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With the Mavericks out, Julius Randle might have to take the qualifying offer in free agency

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Julius Randle might be frustrated by the market in front of him, but taking the qualifying offer is a move that might make sense for both him and the Lakers if his pool of free agency suitors (that was thought to include the Mavericks) dries up.

NBA: Cleveland Cavaliers at Los Angeles Lakers Gary A. Vasquez-USA TODAY Sports

How the free agency market for Julius Randle plays out is vital to the Los Angeles Lakers. Randle was arguably the team’s best player last season, and earned a hefty payday.

The problem is, he may not find it, especially now that Tania Ganguli of the L.A. Times reports the Dallas Mavericks are likely out on Randle.

And should he find a completely dry market in free agency, a bevy of options open up to further improve this team — even beyond potentially adding star power like LeBron James and Kawhi Leonard. And as frustrating as it would be to go through everything he has in his first three years and not get the money he deserves because of a league wide lack of cap space, Randle accepting his $5.5 million qualifying offer might be the prudent way forward.

To beat the Golden State Warriors, you need more than a super team. Throwing together superstars without considering fit might work most years, but to beat the nearly perfectly constructed team, you need talent, for said talent to fit together, and, well luck.

Magic Johnson and Rob Pelinka will say they’ve created their own good fortune by opening up so much cap space the way they have, but no one could have planned for the complete lack of space around the vast majority of the NBA. The entire league is in a cap crunch and, unfortunately for Randle (and all other bigs, frankly), there just isn’t much of a market for a restricted free agent who’s had the ups and downs he has thus far.

I want to make this absolutely clear: I’m rooting for Randle to get paid. He’s gone from missing all but 14 minutes of his rookie season, to playing for maybe the worst coach in the history of the NBA, to having his minutes yanked around the first part of last year and finally hitting the free agent market having proven his value to the organization despite all that.

But the market is what it is, and the more prudent move might be to gamble on himself this year and hit unrestricted free agency next summer when more teams have money to spend.

Our own Alex Regla put together a great piece on potential suitors for Randle earlier this week, so as we get into the official free agency period, that’s a great tool to use to monitor the potential landing spots for Randle. As those dry up, the higher the likelihood becomes that he accepts that qualifying offer.

What exactly would him doing so mean for the Lakers? A ton, really.

First and foremost, Randle would save the Lakers at least $6.5 million in cap space (and catch your breath for this one), thus allowing the Lakers to use the stretch provision on Luol Deng and still have room for James and another max guy.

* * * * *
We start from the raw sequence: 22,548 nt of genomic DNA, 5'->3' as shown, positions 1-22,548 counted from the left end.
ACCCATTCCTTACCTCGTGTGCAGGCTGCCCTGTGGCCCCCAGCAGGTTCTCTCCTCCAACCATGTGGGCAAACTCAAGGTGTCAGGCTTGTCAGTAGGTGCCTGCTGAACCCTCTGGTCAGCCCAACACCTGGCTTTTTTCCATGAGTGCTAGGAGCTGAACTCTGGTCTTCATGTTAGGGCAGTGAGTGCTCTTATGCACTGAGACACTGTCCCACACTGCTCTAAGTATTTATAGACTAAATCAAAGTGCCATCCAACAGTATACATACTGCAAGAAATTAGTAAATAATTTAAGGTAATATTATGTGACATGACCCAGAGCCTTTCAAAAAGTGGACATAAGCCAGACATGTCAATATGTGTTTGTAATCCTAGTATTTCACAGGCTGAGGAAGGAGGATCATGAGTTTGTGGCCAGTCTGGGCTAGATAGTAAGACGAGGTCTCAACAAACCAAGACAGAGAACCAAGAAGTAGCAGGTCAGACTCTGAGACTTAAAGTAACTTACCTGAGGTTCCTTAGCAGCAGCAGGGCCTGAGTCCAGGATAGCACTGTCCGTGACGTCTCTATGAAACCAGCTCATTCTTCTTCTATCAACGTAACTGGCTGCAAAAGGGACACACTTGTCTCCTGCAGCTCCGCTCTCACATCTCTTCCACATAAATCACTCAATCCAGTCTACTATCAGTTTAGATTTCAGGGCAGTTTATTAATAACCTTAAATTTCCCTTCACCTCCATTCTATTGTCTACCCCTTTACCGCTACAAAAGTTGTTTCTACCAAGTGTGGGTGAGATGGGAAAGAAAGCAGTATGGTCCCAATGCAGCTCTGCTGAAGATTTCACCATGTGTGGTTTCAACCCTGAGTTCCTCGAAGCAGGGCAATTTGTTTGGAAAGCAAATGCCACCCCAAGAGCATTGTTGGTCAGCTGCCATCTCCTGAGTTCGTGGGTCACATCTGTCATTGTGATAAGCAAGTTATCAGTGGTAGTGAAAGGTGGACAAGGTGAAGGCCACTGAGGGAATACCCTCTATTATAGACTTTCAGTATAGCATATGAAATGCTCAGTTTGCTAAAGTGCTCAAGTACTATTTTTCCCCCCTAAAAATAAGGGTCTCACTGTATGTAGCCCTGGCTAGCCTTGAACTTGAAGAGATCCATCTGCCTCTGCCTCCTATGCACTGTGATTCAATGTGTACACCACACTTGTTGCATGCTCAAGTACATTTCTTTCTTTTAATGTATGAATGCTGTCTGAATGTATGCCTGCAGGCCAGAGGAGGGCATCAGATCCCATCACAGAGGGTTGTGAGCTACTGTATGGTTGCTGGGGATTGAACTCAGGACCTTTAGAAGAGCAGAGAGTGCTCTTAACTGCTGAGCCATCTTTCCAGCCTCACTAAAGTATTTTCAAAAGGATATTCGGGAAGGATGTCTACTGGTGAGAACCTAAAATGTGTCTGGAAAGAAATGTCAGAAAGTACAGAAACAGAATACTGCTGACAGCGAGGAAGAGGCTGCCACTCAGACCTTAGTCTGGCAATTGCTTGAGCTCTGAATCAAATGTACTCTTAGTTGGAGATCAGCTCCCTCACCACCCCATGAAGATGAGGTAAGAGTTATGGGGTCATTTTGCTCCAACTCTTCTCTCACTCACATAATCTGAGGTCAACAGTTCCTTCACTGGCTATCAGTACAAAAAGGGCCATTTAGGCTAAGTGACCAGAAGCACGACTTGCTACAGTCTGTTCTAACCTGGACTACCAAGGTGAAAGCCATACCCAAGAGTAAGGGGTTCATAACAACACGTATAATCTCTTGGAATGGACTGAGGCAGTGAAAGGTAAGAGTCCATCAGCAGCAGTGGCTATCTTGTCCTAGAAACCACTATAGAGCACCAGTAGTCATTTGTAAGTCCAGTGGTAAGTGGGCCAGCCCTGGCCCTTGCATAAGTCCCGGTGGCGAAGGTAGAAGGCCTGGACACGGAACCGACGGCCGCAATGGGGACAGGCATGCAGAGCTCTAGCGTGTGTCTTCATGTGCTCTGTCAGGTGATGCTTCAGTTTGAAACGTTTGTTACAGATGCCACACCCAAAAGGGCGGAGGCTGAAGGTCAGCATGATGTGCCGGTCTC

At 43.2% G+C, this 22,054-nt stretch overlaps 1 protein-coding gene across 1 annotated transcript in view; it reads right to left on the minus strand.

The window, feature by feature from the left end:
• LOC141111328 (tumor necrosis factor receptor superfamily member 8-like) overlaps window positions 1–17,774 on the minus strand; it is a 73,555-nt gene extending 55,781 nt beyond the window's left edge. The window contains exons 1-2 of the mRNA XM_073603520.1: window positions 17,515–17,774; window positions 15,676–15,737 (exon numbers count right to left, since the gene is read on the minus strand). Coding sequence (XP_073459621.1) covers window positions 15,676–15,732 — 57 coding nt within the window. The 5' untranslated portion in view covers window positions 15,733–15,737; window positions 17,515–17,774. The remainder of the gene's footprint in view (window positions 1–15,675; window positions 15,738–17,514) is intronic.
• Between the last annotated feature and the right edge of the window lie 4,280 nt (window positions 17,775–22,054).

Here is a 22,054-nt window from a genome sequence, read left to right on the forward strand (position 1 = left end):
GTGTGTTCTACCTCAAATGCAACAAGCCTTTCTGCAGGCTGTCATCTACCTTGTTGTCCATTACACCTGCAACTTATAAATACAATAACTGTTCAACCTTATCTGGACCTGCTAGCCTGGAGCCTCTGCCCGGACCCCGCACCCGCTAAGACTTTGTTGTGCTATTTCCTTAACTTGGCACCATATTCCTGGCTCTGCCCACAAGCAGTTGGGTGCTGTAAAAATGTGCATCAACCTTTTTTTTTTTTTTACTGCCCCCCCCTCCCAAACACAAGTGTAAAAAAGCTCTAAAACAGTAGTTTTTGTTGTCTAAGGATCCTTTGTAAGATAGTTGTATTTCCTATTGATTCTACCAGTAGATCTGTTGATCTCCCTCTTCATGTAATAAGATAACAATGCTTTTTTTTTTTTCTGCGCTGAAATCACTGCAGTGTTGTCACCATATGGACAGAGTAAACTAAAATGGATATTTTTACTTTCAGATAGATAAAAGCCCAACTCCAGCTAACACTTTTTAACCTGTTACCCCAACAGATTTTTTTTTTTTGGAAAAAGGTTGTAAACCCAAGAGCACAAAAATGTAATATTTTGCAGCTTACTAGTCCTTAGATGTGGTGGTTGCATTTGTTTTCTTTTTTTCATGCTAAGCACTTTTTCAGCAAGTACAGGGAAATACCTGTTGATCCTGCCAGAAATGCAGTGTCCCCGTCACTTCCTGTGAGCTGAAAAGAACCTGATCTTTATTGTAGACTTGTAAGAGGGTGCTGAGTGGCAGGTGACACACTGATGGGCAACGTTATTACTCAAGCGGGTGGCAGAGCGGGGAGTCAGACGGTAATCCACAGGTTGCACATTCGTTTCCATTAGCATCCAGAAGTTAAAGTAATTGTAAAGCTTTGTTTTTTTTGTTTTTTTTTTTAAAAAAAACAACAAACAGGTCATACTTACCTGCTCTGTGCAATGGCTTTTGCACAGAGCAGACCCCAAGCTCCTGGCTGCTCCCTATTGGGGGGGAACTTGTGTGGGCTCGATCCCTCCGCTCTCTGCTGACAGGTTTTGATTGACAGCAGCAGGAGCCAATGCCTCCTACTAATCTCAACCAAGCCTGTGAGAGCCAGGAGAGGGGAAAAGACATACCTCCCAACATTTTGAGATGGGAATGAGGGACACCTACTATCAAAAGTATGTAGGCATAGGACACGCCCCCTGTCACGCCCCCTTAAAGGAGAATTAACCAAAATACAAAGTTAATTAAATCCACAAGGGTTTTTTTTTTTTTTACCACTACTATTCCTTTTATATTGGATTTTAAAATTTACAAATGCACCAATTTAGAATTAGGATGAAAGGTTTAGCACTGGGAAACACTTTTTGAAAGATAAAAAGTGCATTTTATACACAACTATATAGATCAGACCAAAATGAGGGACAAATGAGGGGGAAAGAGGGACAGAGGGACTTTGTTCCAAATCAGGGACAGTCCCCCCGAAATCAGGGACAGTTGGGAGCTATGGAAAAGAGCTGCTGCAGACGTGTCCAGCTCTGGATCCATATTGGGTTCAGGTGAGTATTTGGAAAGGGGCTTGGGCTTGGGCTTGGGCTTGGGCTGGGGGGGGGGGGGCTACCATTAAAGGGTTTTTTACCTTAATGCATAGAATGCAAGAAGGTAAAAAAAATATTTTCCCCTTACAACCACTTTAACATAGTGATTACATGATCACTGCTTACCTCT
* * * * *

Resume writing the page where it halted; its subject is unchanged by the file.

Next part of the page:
As they currently stand, the front office will probably have to add a first-round pick (or two) to shed Deng’s salary without taking money back. Yes, stretching Deng would mean that money would still be owed, but keeping those picks in-house would give the Lakers flexibility to improve the roster and not merely hope to make addition by subtraction (say, in a Kawhi Leonard trade).

Randle would also fit really well alongside the guys we all hope are Lakers by summer’s end.

A lineup of Lonzo Ball, their shooting guard, Leonard, James and Randle would stifle any lineup they face with their switchability and after stops could get out and run seeing as every single guy on the court can grab the board or turnover and lead the break.

Add to that guys like Brandon Ingram (though he seems likely to be in a Kawhi trade), Kyle Kuzma, Josh Hart and other veterans forced to take smaller deals for the same reason Randle might have to and that’s a championship contender capable of (dare I say it? I DO HOLY CRAP I DO) knocking off the Warriors.

Golden State benefitted from Stephen Curry’s ankle issues lowering his market value. Maybe they saw this coming, but Draymond Green and Klay Thompson reaching their absolute ceilings is somewhat lucky in and of itself. The cap happening to skyrocket, giving the Warriors enough space to sign Kevin Durant was one of the luckiest things ever to happen to an already great team.

Randle not being able to cash in on his hard work the last couple years would be disappointing obviously, but if you’re going to gamble on yourself, there are endlessly worse situations to do so than for a Lakers team that could win a championship alongside LeBron James. The Lakers would retain his full bird rights next year and could go above the cap to pay him what he’d fully deserve.

As of right now, way too many factors are coming into play before we can realistically consider this an option and expecting this of Randle is borderline (if not actually) unfair.

Lakers fans will obviously have their sights set on the stars, but if they do come and Randle’s market dries up, they could go from being a good team to a potentially special one with an immensely bright future ahead.